Hooray! It is now time to drill into the Health Summary and Detailed Health check!
For those who remember the last Dashboard snapshot, we had a number of warnings and notices on this filer!
So, we’re going to drill down into the 12 warnings and 6 notices!
The Health Check Details will provide you with a number of “sections” which will provide a number of bits of information (You may have one or more of the areas I’ll be quoting out)
It all starts with the Health Check Analysis:
Very basic, straight forward and provides you with a timeline of what the recommendations are based upon. This can be especially useful if you say “I fixed that!” you know when its referencing so as to not freak out!
Next comes System Level Warnings:
You’ll need to zoom in to see what kind of cool stuff there is, but I’ll zoom in for you in some areas I want to make sure you recognize.
That little bad boy there, oh my god, so cool if you happen to want to actually find out Why there is an error instead of knowing there is one.
So, if we click on that lun.offline message to figure out “WTF” is going on, we get this!
For simplicity sake, it showed us the exact error in the logs, showed us an indication as to why this happens and provides corrective actions on what to do!
There are other better examples of corrective actions (such as replace disk, unmap/remap luns, collect a trace) and so on and so forth to help you not only manage your system better, but come to better terms with the ‘warnings’ of your systems so you can be in better command and control of your own operations.
Next up is System Level Notices:
This is cool because it tells you something outright, and then provides you a link to a Bug Report on it, so you can follow the status especially if it applies to you!
Now this is cool as well, Volume Related Notices:
Note the disclaimer: These are based on conservative guidelines and may or may not be applicable to this system, but you should definitely know about it if you weren’t aware!
What I like about this, is it calls out specific volumes and discusses their snapshot usage, snapshot reserve and snapshot schedules (3 areas I find often accidently configured wrong and a hotbed of areas to clean up!)
And last but not least, another favorite area, Summary of Disks requiring Firmware Upgrade:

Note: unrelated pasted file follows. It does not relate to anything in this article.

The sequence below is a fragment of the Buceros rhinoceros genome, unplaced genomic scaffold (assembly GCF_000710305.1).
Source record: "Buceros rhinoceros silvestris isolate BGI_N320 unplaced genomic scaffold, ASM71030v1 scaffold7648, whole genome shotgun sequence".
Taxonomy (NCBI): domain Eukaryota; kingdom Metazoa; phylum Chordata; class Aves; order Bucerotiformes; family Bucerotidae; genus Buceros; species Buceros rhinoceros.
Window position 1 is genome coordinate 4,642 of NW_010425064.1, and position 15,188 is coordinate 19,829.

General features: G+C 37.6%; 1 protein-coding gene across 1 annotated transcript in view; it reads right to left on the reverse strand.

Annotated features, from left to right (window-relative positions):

I personally hate playing guessing games of “Hmm, are my disks on the right rev? Do I need to upgrade?” etc, etc, etc… that same old story. No matter how many types or different disks you have in the system, this Health Check will tell you the skinny.
The only thing which would make this cooler, is Shelf Firmware Upgrade:
(I had to go to another filer to get this screen capture, because all these filers are current ;))
One of my favorite parts of this Health Check tool is that after I’ve upgraded and updated a system and I want to feel all warm and fuzzy about the work, I’ll go look at these details and make sure I’m not seeing warnings, notices, backrevved disks or modules, etc.
This not only saves me and my customers time and money at that moment, it also pays off dividends in the long-term. Less work to be done to manage and maintain, less chance for unknown downtime because you know the EXACT state of your system at any given point.
The Premium AutoSupport toolset (This being just one part of it) opens the door to allowing you to not only self manage, but self-control and I’ll tell you – any system I’ve felt comfortable and confident in after building it, has never gone down.
It’s not magic, a special arcane craft or art form. It’s clear conscious best practices and using the tools available to you, an ounce of prevention is worth an hour of downtime! :)
Hopefully you’ve enjoyed this segment, I’ll be hitting up Visualizations next so look forward to my delivery of that!
Disclaimer: The information above reflects only some of the type of notices you can receive. If you do not see any of these notices on your system that is great! If you encounter additional ones (Aggregate Level Notices, Volume Related Warnings, etc) it is not a problem just an education of the current health of that particular system and should be reviewed.